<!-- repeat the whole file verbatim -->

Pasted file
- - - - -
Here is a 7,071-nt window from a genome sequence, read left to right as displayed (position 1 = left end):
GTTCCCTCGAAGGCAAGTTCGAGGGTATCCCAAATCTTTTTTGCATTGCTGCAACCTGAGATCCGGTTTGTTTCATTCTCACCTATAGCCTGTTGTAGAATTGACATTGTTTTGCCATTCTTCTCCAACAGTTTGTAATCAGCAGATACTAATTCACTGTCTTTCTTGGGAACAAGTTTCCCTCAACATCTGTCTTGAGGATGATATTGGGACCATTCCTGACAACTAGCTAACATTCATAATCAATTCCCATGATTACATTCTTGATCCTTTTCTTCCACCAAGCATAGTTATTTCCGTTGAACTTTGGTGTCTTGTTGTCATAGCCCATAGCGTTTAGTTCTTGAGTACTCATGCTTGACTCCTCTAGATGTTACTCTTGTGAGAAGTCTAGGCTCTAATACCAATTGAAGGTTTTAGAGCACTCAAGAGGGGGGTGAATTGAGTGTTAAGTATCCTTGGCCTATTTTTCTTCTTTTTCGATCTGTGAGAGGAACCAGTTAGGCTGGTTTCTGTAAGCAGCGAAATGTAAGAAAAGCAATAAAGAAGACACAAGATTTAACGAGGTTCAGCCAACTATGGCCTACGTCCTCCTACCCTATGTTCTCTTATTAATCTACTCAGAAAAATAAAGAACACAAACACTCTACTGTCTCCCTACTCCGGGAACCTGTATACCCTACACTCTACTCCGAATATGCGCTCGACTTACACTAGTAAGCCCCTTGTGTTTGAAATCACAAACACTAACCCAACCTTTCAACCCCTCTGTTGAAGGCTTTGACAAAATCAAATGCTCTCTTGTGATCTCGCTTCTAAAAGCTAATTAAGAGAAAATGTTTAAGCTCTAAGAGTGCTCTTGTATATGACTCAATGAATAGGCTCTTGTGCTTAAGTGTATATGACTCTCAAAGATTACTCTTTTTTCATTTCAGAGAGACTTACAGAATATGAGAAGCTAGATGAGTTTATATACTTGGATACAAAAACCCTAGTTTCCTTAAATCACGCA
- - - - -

Here is a 7,071-nt window from a genome sequence, read left to right as displayed (position 1 = left end):
GTTCCCTCGAAGGCAAGTTCGAGGGTATCCCAAATCTTTTTTGCATTGCTGCAACCTGAGATCCGGTTTGTTTCATTCTCACCTATAGCCTGTTGTAGAATTGACATTGTTTTGCCATTCTTCTCCAACAGTTTGTAATCAGCAGATACTAATTCACTGTCTTTCTTGGGAACAAGTTTCCCTCAACATCTGTCTTGAGGATGATATTGGGACCATTCCTGACAACTAGCTAACATTCATAATCAATTCCCATGATTACATTCTTGATCCTTTTCTTCCACCAAGCATAGTTATTTCCGTTGAACTTTGGTGTCTTGTTGTCATAGCCCATAGCGTTTAGTTCTTGAGTACTCATGCTTGACTCCTCTAGATGTTACTCTTGTGAGAAGTCTAGGCTCTAATACCAATTGAAGGTTTTAGAGCACTCAAGAGGGGGGTGAATTGAGTGTTAAGTATCCTTGGCCTATTTTTCTTCTTTTTCGATCTGTGAGAGGAACCAGTTAGGCTGGTTTCTGTAAGCAGCGAAATGTAAGAAAAGCAATAAAGAAGACACAAGATTTAACGAGGTTCAGCCAACTATGGCCTACGTCCTCCTACCCTATGTTCTCTTATTAATCTACTCAGAAAAATAAAGAACACAAACACTCTACTGTCTCCCTACTCCGGGAACCTGTATACCCTACACTCTACTCCGAATATGCGCTCGACTTACACTAGTAAGCCCCTTGTGTTTGAAATCACAAACACTAACCCAACCTTTCAACCCCTCTGTTGAAGGCTTTGACAAAATCAAATGCTCTCTTGTGATCTCGCTTCTAAAAGCTAATTAAGAGAAAATGTTTAAGCTCTAAGAGTGCTCTTGTATATGACTCAATGAATAGGCTCTTGTGCTTAAGTGTATATGACTCTCAAAGATTACTCTTTTTTCATTTCAGAGAGACTTACAGAATATGAGAAGCTAGATGAGTTTATATACTTGGATACAAAAACCCTAGTTTCCTTAAATCACGCA